Art as Emotion
“Art is the expression of those beauties and emotions that stir the human soul.”
– Howard Pyle
Art is an extension of the way we each feel about the world.
Emotions are what make us human. The fact that no matter how different our backgrounds, we all grieve, feel joy and show anger, is something that connects each of us on a deeper level – it bonds us together in this human experience. It can be so important to feel through every experience, good or bad. And negative emotions can be just as beautiful as the positive. Without the bad there is no good.
So, when we put what we feel into what we create, it can be cathartic in the release, and also very relatable to our audience. No matter how much differently someone interprets your images when looking at them, they feel something, and to me, that’s what art is.
Inner Brick’s post got me thinking about emotions and how we represent them in our toy photography. And in that, if art is simply the visual expression of emotion, am I creating art?
Am I Creating Art?
While I recognize we all approach creating toy photos differently, the question of whether or not I personally am creating art is important to me.
“Art that recognizes my hopes or my fears makes me realize I’m alive.”
– Christopher Nieman
Art is an individual expression that can be absorbed by the masses. Like I said above, while our walks of life are all different, with patience we can understand each other’s struggles on an emotional level. In this, I believe art can connect us, and therefore, no matter how personal your art, it can also be a an important, perhaps therapeutic, experience to share it publicly.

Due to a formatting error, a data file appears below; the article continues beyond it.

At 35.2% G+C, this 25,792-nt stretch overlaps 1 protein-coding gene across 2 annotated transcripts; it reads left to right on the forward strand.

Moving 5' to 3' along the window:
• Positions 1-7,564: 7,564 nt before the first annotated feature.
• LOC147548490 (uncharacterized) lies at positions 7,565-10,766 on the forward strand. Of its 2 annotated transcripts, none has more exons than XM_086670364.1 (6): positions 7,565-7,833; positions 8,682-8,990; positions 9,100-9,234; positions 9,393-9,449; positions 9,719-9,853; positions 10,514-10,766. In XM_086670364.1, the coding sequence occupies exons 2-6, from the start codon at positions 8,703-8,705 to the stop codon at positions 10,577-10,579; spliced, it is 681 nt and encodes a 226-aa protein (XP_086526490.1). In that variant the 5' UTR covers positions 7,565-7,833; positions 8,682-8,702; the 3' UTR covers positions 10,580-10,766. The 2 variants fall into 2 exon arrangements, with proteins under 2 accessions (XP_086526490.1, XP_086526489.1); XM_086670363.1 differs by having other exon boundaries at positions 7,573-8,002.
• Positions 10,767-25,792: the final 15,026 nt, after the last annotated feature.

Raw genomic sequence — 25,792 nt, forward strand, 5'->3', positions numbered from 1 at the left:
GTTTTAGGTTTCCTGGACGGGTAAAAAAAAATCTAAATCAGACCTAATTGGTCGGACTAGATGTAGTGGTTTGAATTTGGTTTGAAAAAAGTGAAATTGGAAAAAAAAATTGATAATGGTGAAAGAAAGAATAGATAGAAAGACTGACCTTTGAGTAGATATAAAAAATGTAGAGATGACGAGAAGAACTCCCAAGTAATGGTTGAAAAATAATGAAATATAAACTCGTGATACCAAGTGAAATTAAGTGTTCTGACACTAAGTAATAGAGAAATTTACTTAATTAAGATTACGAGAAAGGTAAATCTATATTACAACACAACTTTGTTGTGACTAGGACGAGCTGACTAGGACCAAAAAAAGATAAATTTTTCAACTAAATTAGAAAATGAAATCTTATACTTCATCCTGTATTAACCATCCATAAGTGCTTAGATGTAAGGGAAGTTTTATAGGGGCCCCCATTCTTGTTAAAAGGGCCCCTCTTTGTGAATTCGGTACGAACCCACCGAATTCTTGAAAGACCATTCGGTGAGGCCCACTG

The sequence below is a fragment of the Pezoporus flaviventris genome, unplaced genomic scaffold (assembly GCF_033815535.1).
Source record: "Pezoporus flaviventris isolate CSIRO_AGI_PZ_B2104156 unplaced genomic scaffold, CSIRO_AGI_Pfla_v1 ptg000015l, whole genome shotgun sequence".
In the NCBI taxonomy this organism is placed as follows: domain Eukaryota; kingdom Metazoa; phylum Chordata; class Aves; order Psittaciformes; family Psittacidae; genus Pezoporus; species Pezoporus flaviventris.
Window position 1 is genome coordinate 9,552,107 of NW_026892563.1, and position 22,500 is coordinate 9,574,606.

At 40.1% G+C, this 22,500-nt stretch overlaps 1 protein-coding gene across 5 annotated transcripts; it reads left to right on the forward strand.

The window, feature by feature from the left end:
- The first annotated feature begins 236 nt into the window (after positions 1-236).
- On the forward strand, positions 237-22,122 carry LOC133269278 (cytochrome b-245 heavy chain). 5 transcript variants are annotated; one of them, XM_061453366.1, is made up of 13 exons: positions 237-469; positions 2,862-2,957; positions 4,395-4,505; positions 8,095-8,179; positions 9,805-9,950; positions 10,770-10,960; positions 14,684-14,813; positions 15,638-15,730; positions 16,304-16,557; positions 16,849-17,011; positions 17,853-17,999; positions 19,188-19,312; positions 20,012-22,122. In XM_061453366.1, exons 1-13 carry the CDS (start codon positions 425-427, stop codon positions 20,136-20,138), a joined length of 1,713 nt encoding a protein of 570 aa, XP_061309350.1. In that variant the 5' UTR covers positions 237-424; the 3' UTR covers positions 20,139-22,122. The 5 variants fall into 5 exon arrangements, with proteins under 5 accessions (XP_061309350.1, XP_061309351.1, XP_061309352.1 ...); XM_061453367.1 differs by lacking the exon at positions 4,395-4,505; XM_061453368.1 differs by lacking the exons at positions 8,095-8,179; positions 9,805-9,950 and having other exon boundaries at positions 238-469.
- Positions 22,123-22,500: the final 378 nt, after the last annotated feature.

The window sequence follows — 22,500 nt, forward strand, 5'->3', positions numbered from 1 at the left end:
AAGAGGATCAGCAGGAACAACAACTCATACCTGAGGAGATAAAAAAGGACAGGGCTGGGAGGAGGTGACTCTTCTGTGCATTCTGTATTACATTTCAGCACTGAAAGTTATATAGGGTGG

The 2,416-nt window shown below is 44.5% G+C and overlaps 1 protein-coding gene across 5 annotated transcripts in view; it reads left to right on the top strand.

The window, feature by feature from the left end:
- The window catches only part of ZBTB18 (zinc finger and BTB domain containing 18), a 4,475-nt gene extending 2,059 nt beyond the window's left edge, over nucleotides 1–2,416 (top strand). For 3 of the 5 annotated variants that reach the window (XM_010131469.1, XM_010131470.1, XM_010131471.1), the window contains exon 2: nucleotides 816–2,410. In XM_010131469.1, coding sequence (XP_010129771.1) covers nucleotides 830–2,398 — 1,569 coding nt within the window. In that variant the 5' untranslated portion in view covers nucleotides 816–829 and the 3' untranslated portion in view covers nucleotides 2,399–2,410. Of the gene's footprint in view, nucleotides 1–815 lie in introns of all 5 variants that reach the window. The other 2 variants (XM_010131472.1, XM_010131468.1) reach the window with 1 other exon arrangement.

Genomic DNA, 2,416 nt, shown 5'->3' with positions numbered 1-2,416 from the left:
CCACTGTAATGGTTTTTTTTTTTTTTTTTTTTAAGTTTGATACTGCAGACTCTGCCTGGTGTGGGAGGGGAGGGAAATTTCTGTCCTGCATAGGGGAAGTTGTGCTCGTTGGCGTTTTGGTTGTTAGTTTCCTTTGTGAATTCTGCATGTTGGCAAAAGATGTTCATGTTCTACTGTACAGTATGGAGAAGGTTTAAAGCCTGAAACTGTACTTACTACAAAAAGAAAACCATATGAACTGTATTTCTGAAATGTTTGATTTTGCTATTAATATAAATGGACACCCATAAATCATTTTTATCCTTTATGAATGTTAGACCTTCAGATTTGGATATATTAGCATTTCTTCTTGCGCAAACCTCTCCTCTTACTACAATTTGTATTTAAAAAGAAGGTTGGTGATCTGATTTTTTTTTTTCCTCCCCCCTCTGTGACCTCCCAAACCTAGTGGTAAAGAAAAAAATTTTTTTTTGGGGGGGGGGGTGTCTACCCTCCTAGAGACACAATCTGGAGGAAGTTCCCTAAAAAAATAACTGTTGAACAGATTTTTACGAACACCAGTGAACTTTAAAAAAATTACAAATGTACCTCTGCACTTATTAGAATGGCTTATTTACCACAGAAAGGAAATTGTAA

While not an idea that can easily be put in a box, I feel the line in photography as art lies between simply photographing an object or scene versus attempting to convey a story or idea.
“Art has something to do with the achievement of stillness in the midst of chaos.”
So, in light of all this, am I creating art? I hope so, I’d like to be, and I tend to think that if someone is intentionally expressing themselves through the act of creation, that they are, in fact, making art.
Emotions in Toy Photography
Toys in themselves can serve as iconographic objects. They’re not real people, places or things, but simplistic versions of such – abstractions of reality, if you will. In this, I believe toys are the perfect medium for creating visual representations of memories and emotions, which are abstractions of reality within themselves.
Toy photography as art may not quite be mainstream yet, which can make it hard to define, but no art was, in its early days. You have to push forward, no matter your medium, to be accepted artistically.
So push forward I will.
“All great works of art are trophies of victorious struggle.”
A weighted question for sure – but what is your definition of art? And is it your aim to create art in the toy photos you make? Let us know in a comment below.